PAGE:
“High-profile” experts working on Middle Eastern affairs at universities and research organizations in the US, UK, Belgium, France, Israel, and even Gaza have been targeted by hackers allegedly connected to the Iranian government, according to a new report from Microsoft.
The report alleges that a subset of a hacking group they call Mint Sandstorm has targeted experts since November using a phishing scheme – which involves sending targets deceptive links or forms to induce individuals to reveal personal information, such as passwords and credit card numbers.
In this campaign, Mint Sandstorm used bespoke phishing lures in an attempt to socially engineer targets into downloading malicious files. In a handful of cases, Microsoft observed new post-intrusion tradecraft including the use of a new, custom backdoor called MediaPl,” the report explains.
Who are they targeting?
The Iranian hackers are known to target journalists, researchers, professors, or other individuals “with insights or perspective on security and policy issues of interest to Tehran,” the report said.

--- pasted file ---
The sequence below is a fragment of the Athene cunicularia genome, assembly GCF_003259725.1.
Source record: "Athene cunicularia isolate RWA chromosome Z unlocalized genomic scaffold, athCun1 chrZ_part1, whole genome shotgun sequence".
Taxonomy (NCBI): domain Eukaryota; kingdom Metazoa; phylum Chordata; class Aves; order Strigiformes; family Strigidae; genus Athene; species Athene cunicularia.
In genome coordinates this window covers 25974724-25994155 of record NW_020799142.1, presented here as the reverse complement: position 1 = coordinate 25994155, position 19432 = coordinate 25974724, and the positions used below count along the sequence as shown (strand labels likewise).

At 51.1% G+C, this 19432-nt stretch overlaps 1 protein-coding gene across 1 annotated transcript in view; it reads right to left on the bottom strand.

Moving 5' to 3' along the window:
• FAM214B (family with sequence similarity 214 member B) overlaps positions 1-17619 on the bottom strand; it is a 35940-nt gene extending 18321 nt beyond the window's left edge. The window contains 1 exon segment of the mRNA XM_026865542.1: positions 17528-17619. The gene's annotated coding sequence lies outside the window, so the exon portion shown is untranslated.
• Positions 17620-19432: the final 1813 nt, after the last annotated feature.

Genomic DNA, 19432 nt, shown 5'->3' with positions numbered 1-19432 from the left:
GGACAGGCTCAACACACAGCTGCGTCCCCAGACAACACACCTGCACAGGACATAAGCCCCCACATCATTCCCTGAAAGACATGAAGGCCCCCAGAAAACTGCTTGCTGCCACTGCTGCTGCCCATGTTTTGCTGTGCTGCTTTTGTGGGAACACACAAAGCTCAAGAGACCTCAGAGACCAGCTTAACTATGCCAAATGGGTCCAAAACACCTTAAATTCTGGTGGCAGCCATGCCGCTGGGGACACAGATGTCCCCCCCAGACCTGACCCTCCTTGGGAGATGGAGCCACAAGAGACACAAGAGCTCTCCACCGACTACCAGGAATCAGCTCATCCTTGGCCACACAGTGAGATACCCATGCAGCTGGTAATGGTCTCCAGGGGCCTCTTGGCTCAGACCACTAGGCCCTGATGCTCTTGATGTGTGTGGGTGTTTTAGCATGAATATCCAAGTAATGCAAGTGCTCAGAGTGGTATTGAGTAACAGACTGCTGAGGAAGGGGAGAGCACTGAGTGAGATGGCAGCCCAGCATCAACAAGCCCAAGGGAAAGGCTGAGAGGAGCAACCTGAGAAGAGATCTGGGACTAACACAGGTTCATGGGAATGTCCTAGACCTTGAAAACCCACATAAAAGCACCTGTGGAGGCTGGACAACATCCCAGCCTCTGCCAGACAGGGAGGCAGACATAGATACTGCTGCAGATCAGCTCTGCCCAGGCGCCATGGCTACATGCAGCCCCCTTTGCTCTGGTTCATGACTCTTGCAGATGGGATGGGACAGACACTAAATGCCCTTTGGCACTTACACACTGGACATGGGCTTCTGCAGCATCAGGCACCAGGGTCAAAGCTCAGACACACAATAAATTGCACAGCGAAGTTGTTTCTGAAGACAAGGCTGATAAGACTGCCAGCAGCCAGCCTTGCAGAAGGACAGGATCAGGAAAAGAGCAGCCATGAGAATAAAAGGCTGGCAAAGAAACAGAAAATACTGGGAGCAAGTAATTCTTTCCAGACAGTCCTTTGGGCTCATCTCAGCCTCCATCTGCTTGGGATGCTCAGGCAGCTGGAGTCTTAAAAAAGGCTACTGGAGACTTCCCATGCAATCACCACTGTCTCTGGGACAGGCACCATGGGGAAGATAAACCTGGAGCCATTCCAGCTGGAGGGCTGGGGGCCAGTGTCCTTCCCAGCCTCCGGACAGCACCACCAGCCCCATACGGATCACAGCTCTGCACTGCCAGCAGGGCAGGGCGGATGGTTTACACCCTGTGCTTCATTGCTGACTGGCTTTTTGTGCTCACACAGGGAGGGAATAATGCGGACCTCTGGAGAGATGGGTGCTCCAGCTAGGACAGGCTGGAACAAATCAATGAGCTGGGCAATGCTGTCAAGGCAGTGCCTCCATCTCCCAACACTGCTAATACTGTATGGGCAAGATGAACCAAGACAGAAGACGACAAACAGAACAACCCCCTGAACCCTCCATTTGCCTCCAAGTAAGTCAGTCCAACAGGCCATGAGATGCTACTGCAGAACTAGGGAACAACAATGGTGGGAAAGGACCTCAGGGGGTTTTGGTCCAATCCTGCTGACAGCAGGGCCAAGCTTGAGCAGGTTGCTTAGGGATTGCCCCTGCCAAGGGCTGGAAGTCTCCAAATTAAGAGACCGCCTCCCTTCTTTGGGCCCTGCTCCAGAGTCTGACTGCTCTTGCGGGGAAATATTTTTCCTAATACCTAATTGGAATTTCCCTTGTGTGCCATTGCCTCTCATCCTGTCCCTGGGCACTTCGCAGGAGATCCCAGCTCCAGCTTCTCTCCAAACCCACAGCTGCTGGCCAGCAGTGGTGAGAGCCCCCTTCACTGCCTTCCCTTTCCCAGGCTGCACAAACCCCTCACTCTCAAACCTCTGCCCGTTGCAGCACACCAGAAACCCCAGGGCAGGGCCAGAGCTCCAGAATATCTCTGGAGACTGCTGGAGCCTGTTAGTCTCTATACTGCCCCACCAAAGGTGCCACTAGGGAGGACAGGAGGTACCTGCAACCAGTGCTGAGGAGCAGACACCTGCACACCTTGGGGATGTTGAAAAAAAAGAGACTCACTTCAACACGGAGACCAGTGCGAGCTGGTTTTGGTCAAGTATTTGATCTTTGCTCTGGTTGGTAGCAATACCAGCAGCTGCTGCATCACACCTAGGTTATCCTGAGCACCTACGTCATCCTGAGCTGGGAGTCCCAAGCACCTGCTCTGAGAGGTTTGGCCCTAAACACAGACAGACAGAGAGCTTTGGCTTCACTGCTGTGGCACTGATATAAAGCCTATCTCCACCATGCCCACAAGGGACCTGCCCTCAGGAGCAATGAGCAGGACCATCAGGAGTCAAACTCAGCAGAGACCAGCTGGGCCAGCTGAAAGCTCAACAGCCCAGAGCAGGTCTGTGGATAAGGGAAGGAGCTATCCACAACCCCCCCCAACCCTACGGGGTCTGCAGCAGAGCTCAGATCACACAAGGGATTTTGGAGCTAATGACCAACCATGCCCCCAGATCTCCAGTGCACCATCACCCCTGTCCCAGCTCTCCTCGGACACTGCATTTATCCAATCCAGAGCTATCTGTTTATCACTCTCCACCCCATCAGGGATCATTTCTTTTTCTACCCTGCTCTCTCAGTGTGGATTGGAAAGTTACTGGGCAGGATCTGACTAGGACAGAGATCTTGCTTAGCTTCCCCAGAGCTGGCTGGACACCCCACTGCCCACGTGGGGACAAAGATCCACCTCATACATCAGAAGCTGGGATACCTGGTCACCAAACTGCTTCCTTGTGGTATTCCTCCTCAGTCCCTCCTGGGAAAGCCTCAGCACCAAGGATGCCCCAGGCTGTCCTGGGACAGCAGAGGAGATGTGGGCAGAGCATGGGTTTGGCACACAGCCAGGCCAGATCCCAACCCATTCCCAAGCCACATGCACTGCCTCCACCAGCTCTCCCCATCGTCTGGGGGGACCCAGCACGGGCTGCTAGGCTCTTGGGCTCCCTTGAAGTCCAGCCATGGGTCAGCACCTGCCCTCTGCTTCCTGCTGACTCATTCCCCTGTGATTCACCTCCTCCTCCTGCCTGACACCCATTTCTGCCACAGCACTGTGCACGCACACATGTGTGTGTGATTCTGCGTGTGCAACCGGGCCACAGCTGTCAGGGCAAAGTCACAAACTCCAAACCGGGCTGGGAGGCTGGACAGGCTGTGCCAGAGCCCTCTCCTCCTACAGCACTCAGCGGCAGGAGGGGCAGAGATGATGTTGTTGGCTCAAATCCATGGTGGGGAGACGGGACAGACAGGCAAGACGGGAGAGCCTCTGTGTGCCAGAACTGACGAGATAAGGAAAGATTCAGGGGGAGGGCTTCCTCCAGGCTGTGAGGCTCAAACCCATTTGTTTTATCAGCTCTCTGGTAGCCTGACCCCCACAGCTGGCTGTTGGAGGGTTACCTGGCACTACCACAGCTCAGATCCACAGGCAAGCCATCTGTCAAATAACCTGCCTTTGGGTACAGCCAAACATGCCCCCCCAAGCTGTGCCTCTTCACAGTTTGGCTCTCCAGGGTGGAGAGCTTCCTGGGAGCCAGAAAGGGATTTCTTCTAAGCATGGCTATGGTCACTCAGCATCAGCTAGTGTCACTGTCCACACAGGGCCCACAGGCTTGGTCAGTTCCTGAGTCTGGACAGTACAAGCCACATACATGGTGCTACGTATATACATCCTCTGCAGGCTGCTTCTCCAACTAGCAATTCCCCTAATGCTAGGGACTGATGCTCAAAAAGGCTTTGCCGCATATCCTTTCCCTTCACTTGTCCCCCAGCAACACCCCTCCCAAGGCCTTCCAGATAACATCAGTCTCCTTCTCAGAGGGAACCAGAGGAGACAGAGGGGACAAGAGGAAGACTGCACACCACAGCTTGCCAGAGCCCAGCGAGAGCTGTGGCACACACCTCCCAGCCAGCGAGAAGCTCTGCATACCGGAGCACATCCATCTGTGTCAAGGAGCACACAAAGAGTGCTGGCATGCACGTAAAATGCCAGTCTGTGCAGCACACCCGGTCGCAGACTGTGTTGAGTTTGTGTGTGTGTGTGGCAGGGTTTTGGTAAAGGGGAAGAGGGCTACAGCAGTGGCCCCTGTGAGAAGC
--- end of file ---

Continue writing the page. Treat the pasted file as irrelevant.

“These individuals, who work with or who have the potential to influence the intelligence and policy communities, are attractive targets for adversaries seeking to collect intelligence for the states that sponsor their activity, such as the Islamic Republic of Iran. Based on the identities of the targets observed in this campaign and the use of lures related to the Israel-Hamas war, it’s possible this campaign is an attempt to gather perspectives on events related to the war from individuals across the ideological spectrum,” the Microsoft report declared Iranian cyberattacks.
Groups linked to the Islamic Republic of Iran and the Islamic Revolutionary Guard Corps (IRGC) have targeted groups they see as hostile in the past – including Israeli individuals and organizations. For instance, a November cyberattack led by Iran and Lebanon-based terror group Hezbollah targeted the Ziv Medical Center in Safed and succeeded at breaking into the hospital’s information systems to access patients’ sensitive, personal details.
In September, an Iranian cyberattack sent fake messages to job search website users in Israel. Pretending to be official messages from the job websites, the hackers sent phishing messages including malicious links that open a browser tab containing code that attempts to turn on the device’s camera, as well as a fake login page that records the target’s login information.
The targeting of Israelis by Iranian hackers has increased since the October 7th Hamas attacks. A report from Israel-based cyber security company Check Point showed that there had been an 18% rise in cyberattacks in Israel in October following the Hamas massacre on the 7th of October, with 52% of those being directed against government systems.
Source » jpost